Brexit nerves again
On Friday The Independent published the result of an opinion poll it had commissioned, which showed 55% of people wanting to Leave the EU and 45% in favour of Remaining. The ten-percentage-point gap rattled investors and sent sterling lower. Polls yesterday for The Observer and The Sunday Times delivered much closer, but contradictory, results. The former had 44% in and 42% out; in the latter the split was 42% to 43%. (Bookmakers put the odds against Brexit at 2/1.)
Sunday's results protected sterling from further damage this morning in the Far East but did little to heal the wounds it had suffered on Friday. Compared with Friday morning the pound is down by an average of -1.2% against the other dozen most actively-traded currencies. Its losses include two and a half US cents, two and a half Swiss cents one and three quarter euro cents and four and a quarter Japanese yen.
There was a general mood of risk-aversion on Friday. It was of greatest benefit to the Japanese yen while emerging market currencies bore the brunt of the negative sentiment. At opposite ends of the scale the yen strengthened by 3.6% against the South African rand.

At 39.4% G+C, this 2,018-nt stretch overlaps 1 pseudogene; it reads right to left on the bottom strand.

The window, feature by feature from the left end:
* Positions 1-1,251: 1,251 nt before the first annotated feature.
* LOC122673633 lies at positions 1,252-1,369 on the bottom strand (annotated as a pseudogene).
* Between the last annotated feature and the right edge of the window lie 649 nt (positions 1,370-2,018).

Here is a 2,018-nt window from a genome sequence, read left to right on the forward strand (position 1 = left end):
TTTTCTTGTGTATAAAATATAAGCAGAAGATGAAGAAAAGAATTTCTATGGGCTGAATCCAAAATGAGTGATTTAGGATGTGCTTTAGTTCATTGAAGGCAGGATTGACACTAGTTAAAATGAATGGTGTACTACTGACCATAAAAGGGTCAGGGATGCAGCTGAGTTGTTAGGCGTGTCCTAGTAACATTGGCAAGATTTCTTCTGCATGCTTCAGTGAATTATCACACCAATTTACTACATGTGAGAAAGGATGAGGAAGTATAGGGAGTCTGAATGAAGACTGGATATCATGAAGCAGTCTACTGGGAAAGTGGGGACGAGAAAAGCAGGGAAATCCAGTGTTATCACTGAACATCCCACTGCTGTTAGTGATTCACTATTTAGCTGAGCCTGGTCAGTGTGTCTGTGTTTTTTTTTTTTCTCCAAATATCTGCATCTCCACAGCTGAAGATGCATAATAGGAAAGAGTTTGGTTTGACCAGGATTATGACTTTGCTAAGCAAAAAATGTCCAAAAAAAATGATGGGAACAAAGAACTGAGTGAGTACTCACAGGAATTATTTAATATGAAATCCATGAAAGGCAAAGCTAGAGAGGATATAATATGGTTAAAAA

There was nothing on the ecostat agenda to engender any great interest. German wholesale prices were down by -2.3% on the year while headline inflation was either 0.1% (CPI) or 0% (HCIP). Inflation in Norway was considerably higher than that at 3.4%. The Loonie perked up on news that Canadian unemployment had fallen from 7.1% to 6.9% with the addition of 4k new jobs in May.
The Bank of England's survey of inflation expectations found the median person in the street expecting consumer prices to rise by 2% in the coming year. That will be heartening to the bank even though people evidently haven't got a clue about inflation: the same survey group estimated the current rate at 2.2%, whereas it was actually 0.3% at the last count.
Today's list of significant economic statistics and events is not quite empty but none of them will be going on during the London session.
Earlier this morning China reported a 10% annual increase in retail sales and a 6% rise in industrial production, both of which were exactly in line with forecasts. Urban investment in construction and other fixed assets was up by a slightly disappointing 9.6%.
The next ecostats to appear will be from the antipodes tonight. New Zealand leads off with the food price index, followed by the REINZ house price index. The Australian data cover inflation expectations and business confidence. Absent any new and damaging opinion poll sterling might be able to hold itself together until then.